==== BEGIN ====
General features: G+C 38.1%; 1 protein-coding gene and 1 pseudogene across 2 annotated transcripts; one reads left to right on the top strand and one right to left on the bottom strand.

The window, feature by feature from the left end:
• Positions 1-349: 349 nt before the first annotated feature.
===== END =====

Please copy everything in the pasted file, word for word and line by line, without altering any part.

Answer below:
General features: G+C 38.1%; 1 protein-coding gene and 1 pseudogene across 2 annotated transcripts; one reads left to right on the top strand and one right to left on the bottom strand.

The window, feature by feature from the left end:
• Positions 1-349: 349 nt before the first annotated feature.